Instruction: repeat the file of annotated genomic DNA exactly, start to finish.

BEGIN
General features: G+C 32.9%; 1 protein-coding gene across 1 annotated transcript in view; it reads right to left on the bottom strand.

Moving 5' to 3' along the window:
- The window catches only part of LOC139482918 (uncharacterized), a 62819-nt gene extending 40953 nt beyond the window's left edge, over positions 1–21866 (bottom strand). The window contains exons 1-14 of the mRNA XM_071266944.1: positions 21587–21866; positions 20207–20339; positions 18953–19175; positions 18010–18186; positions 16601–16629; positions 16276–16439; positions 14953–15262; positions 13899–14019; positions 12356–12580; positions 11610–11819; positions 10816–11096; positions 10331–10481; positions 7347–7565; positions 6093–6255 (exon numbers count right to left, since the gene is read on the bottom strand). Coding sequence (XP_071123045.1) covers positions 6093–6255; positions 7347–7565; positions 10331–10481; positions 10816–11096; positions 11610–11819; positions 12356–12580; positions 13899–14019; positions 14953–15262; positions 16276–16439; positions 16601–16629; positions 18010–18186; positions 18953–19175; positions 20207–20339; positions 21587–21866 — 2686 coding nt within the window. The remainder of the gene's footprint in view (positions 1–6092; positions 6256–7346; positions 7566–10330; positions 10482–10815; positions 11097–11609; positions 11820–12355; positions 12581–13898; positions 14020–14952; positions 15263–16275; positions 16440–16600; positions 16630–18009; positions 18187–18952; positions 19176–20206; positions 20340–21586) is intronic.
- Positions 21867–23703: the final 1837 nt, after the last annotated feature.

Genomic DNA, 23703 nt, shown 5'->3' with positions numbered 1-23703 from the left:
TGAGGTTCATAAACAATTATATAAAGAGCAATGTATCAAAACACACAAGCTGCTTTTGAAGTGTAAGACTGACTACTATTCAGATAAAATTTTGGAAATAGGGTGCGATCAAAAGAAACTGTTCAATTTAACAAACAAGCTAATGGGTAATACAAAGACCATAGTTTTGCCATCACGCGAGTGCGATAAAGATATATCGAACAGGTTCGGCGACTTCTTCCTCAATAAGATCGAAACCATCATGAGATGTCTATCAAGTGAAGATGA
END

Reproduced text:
General features: G+C 32.9%; 1 protein-coding gene across 1 annotated transcript in view; it reads right to left on the bottom strand.

Moving 5' to 3' along the window:
- The window catches only part of LOC139482918 (uncharacterized), a 62819-nt gene extending 40953 nt beyond the window's left edge, over positions 1–21866 (bottom strand). The window contains exons 1-14 of the mRNA XM_071266944.1: positions 21587–21866; positions 20207–20339; positions 18953–19175; positions 18010–18186; positions 16601–16629; positions 16276–16439; positions 14953–15262; positions 13899–14019; positions 12356–12580; positions 11610–11819; positions 10816–11096; positions 10331–10481; positions 7347–7565; positions 6093–6255 (exon numbers count right to left, since the gene is read on the bottom strand). Coding sequence (XP_071123045.1) covers positions 6093–6255; positions 7347–7565; positions 10331–10481; positions 10816–11096; positions 11610–11819; positions 12356–12580; positions 13899–14019; positions 14953–15262; positions 16276–16439; positions 16601–16629; positions 18010–18186; positions 18953–19175; positions 20207–20339; positions 21587–21866 — 2686 coding nt within the window. The remainder of the gene's footprint in view (positions 1–6092; positions 6256–7346; positions 7566–10330; positions 10482–10815; positions 11097–11609; positions 11820–12355; positions 12581–13898; positions 14020–14952; positions 15263–16275; positions 16440–16600; positions 16630–18009; positions 18187–18952; positions 19176–20206; positions 20340–21586) is intronic.
- Positions 21867–23703: the final 1837 nt, after the last annotated feature.

Genomic DNA, 23703 nt, shown 5'->3' with positions numbered 1-23703 from the left:
TGAGGTTCATAAACAATTATATAAAGAGCAATGTATCAAAACACACAAGCTGCTTTTGAAGTGTAAGACTGACTACTATTCAGATAAAATTTTGGAAATAGGGTGCGATCAAAAGAAACTGTTCAATTTAACAAACAAGCTAATGGGTAATACAAAGACCATAGTTTTGCCATCACGCGAGTGCGATAAAGATATATCGAACAGGTTCGGCGACTTCTTCCTCAATAAGATCGAAACCATCATGAGATGTCTATCAAGTGAAGATGA